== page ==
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Asian Language Voters Get Insufficient Help at Polls, Group Says

A survey finds a lack of bilingual poll workers at predominately Asian American precincts in the San Gabriel Valley, South Bay, Cerritos and Long Beach.

Voters who looked like her Vietnamese parents and grandparents, but who cast ballots last week in spite of not speaking English, struck Kim Dam as "really brave."

She was one of 120 Asian Pacific American Legal Center volunteers who monitored hundreds of Los Angeles-area precincts with large Asian American populations to ensure they had access to federally-mandated language assistance.

She helped a confused, elderly Vietnamese man at a polling station in Rosemead that was missing a bilingual poll worker. "He was holding his ballot, standing there a little lost," she said.

Dam said she showed him how to punch the ballot, and when he mentioned wanting to vote for Barack Obama, she flipped the pages of a voter guide, showing him California's propositions and countywide measures were also on the ballot.

"It took me long to read through the propositions as an English speaker," she said. "I could only imagine how useful all of the materials and translators were to people."

The legal center, where Dam is also employed as a leadership coordinator, found one of five election precincts in Los Angeles lacked bilingual poll workers who should have been present. Monitors also found translated voter guides and sample ballots were missing or poorly displayed.

In the general election four years ago, the legal center found Asian American registered voters and voters countywide were disproportionately immigrant. About 57 percent were registered voters and 53 percent of those who cast ballots were born outside the United States. Comparatively, only 20 percent of all registered voters and 19 percent of all voters were foreign-born.

And, also in 2008, nearly one-third of Asian American voters surveyed by the center indicated they had limited English proficiency, or experienced some difficulty communicating in English.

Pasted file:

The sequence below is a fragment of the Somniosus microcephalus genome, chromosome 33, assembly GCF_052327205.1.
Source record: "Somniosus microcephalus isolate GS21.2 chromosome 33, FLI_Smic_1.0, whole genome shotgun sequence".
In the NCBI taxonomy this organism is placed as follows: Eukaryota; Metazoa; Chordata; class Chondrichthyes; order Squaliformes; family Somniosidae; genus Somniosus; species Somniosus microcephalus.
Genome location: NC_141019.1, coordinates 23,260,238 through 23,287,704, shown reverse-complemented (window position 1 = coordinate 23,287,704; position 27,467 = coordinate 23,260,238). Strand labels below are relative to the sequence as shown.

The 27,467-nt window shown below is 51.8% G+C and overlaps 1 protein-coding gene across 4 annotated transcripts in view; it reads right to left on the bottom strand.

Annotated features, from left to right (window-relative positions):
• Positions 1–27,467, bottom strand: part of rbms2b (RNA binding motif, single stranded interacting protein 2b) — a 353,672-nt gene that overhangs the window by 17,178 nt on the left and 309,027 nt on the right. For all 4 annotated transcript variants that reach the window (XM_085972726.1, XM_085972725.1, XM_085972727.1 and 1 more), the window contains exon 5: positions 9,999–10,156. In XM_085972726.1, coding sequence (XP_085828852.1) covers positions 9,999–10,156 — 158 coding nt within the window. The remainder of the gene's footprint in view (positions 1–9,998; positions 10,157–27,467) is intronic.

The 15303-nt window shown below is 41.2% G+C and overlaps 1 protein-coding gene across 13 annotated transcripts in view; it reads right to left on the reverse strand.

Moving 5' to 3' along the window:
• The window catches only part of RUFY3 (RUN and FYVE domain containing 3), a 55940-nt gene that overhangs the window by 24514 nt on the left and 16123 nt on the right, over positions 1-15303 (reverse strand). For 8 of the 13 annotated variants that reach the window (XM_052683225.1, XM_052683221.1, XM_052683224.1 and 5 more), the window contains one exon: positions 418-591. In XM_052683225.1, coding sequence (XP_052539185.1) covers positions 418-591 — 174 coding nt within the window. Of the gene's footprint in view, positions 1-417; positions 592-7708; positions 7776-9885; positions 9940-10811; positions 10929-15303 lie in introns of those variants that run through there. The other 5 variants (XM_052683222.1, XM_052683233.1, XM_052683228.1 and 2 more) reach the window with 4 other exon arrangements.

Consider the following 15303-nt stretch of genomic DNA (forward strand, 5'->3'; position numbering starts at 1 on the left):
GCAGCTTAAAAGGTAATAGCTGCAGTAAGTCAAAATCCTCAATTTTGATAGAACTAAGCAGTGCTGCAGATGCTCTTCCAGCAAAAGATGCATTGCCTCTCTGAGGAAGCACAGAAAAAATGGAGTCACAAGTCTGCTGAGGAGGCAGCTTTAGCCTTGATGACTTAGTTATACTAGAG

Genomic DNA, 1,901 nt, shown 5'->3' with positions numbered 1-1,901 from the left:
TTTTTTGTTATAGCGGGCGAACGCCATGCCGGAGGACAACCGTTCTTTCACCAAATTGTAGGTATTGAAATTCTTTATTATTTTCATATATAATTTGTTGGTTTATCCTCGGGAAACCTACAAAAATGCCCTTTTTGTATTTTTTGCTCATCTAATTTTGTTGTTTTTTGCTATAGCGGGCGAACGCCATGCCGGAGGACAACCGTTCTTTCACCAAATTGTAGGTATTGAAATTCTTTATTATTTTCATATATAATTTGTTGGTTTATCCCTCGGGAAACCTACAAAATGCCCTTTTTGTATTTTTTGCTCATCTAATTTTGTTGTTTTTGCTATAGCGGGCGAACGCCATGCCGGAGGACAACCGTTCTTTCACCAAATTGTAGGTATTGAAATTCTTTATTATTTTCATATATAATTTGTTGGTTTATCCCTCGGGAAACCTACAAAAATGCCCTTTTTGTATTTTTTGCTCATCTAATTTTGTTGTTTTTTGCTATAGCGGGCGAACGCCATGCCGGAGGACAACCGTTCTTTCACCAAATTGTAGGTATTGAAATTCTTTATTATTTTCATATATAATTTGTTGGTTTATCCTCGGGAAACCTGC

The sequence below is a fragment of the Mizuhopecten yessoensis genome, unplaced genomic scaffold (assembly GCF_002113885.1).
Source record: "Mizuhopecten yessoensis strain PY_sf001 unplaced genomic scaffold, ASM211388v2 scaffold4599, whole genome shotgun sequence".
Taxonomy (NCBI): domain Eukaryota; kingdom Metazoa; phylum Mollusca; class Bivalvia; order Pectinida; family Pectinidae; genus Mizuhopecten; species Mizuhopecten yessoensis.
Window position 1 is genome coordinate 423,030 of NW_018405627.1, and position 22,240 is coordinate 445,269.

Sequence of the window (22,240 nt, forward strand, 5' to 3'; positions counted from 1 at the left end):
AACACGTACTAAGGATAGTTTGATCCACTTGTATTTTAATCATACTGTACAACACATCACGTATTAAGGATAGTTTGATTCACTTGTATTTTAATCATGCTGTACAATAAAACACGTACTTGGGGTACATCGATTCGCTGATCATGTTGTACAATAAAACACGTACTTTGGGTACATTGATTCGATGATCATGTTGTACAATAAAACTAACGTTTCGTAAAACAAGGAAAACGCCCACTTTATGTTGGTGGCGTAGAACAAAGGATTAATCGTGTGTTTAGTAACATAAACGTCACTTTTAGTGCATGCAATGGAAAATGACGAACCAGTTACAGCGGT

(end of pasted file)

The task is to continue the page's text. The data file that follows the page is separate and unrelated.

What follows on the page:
"The impact on Asian American voters individually can have a long-term impact," said Voting Rights Project Director Eugene Lee. "Our belief is a voter who isn’t able to vote or who has a bad experience, [he] won’t vote again."

This year, his organization fanned out volunteer monitors across the San Gabriel Valley, including to Monterey Park, Alhambra, Rosemead, San Gabriel, Arcadia, Temple City, El Monte, Diamond Bar, Hacienda Heights and Rowland Heights; Cerritos, Artesia, Gardena, Torrance, Carson, Long Beach and Asian neighborhoods near downtown Los Angeles, such as Chinatown and Little Tokyo.

The Los Angeles County Registrar-Recorder/Clerk, which administers elections, did not receive widespread complaints about a lack of bilingual poll workers in the past election, according to Executive Liaison Officer Efrain Escobedo. But he said voters may not know their rights and instead will struggle through the requirements themselves.

"We're now serving 10 languages across L.A. County where it can be a challenge, but it is also something we embraced," he said.

Of 25,000 county workers who worked the polls this year, about one-fifth were bilingual, Escobedo estimated. When a bilingual worker is unable to show up at a polling place, outreach workers are deployed, he said.

Escobedo said working with groups such as Asian Pacific American Legal Center helps the registrar identify problems and work on needed improvements for the next election.

At Damdam's precinct in Rosemead, the bilingual worker scheduled to work that morning didn't show up. A neighboring precinct offered to share a Vietnamese worker, but demand appeared too high.

Had she not been able to help the elderly Vietnamese man? "I don’t think he would have been able to vote, he was very confused," she said.

Dennis Garcia November 13, 2012 at 07:11 PM
Something important to note is that Asian American voters are the least likely to vote in elections. They are quickly growing in size and percentage of the overall population but their voter turnout doesn't come close to keeping up with their percentage. This is largely attributed to cultural differences but it's looking like the American-born generation of Asians are quickly becoming more progressive than their foreign-born counterparts. Right now, throughout the country, Asian Americans don't make as large of a difference as they could. Hopefully that changes soon as many Asian Americans too face problems extending from jobs to education. This year it was great to see that Obama won a majority of the Asian vote. Eventually,instead of pandering to the Hispanic vote, Republican candidates like Mitt Romney will have to pander to the Asian vote and that will be very fun to watch.
Linda Stauffer November 13, 2012 at 11:01 PM
A couple weeks before the election, I received a phone call from an Asian voting group offering help in voting, transportaion to the polls, etc. I declined their offers because I am not an Asian-American. I guess they had the wrong number.

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